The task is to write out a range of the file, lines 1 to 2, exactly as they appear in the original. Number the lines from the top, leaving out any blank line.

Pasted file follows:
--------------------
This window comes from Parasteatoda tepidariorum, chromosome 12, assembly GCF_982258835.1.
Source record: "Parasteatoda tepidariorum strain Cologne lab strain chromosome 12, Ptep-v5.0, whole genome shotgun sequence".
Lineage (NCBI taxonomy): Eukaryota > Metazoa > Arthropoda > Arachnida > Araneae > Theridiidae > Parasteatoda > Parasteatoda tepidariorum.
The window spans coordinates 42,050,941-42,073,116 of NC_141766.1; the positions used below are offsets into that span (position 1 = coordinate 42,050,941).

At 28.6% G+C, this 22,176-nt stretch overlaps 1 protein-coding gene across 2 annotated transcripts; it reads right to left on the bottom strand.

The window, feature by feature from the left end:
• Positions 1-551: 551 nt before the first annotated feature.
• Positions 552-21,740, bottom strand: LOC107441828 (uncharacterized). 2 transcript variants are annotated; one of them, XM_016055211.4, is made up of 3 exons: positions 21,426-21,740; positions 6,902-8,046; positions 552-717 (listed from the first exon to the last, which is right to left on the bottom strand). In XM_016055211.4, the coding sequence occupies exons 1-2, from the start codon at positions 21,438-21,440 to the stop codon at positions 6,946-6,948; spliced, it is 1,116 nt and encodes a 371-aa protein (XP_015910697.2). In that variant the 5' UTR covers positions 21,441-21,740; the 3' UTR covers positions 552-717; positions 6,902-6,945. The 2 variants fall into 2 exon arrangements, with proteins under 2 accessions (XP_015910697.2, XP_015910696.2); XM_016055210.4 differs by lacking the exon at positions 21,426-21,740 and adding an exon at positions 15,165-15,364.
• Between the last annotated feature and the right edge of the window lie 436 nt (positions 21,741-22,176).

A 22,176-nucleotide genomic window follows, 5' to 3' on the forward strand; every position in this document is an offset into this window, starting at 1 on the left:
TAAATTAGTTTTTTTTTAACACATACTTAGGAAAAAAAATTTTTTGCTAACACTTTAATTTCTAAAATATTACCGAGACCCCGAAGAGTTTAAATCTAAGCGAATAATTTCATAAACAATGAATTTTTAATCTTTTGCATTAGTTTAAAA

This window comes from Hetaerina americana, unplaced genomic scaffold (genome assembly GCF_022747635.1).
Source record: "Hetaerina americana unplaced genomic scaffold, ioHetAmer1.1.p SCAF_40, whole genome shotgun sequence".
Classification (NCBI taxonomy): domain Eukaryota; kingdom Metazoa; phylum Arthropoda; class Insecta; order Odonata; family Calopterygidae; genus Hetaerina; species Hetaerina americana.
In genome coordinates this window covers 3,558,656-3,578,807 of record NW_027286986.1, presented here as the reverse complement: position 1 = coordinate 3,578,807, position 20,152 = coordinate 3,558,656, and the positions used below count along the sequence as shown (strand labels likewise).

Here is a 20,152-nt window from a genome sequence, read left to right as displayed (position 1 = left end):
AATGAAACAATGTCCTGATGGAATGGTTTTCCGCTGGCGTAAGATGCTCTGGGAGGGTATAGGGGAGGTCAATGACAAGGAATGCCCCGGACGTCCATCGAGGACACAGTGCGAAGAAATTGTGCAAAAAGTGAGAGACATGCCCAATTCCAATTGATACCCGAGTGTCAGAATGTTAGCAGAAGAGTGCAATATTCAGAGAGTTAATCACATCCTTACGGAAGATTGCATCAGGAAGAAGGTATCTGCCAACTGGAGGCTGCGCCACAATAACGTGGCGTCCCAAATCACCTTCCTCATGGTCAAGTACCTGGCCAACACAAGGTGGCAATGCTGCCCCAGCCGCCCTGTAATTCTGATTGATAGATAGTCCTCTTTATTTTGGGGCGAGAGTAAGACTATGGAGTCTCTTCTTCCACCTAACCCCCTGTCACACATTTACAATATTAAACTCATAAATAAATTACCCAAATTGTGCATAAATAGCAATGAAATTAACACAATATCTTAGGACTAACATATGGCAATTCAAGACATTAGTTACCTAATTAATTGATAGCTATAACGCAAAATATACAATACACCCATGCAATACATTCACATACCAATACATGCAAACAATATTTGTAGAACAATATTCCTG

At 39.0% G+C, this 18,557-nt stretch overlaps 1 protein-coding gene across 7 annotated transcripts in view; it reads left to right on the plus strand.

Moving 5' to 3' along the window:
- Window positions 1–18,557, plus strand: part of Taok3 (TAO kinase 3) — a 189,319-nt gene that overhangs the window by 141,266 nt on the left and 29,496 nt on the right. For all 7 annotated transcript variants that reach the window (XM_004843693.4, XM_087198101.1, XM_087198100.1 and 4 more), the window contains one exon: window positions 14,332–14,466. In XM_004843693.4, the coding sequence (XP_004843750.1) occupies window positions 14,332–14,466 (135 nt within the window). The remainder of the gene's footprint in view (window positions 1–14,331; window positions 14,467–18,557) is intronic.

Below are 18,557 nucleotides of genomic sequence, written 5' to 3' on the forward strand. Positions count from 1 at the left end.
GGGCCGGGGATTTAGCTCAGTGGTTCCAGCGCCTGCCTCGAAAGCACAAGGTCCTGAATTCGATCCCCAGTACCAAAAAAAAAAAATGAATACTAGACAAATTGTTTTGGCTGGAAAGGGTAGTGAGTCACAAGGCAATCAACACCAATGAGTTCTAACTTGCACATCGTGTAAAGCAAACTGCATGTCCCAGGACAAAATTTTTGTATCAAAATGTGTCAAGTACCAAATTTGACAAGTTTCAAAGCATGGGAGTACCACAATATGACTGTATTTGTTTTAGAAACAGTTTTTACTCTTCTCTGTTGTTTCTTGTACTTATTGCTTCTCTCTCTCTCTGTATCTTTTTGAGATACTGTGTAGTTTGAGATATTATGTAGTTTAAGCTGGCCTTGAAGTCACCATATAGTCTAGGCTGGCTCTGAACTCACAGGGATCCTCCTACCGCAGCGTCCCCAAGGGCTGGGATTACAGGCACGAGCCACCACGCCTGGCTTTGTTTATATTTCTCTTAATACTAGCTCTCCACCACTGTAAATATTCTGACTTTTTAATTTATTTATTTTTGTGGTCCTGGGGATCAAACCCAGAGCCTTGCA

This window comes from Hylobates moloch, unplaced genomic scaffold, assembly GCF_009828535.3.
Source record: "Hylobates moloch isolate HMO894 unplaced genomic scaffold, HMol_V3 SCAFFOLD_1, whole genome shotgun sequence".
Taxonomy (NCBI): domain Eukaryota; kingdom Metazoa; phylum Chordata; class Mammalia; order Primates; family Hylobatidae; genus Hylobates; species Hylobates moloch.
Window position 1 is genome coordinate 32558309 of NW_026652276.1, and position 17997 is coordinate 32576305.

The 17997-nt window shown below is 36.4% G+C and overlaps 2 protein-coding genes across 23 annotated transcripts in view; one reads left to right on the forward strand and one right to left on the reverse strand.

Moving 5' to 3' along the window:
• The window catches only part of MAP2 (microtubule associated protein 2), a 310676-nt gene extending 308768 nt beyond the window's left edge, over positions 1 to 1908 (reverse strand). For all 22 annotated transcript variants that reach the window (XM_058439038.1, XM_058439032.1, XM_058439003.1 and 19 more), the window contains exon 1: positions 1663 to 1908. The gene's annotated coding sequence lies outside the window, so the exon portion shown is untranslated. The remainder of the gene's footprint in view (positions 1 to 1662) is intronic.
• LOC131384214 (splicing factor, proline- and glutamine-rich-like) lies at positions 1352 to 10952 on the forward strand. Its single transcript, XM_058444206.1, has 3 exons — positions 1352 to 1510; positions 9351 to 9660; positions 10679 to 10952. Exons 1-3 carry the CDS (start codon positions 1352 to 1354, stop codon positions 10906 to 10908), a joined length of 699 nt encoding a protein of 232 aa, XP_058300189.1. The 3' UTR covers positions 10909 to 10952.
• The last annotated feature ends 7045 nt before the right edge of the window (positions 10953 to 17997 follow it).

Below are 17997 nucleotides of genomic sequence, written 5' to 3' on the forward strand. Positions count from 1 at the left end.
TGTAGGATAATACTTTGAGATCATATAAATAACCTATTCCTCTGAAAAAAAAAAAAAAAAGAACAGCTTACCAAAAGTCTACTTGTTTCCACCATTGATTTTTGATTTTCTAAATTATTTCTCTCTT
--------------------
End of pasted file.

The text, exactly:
This window comes from Parasteatoda tepidariorum, chromosome 12, assembly GCF_982258835.1.
Source record: "Parasteatoda tepidariorum strain Cologne lab strain chromosome 12, Ptep-v5.0, whole genome shotgun sequence".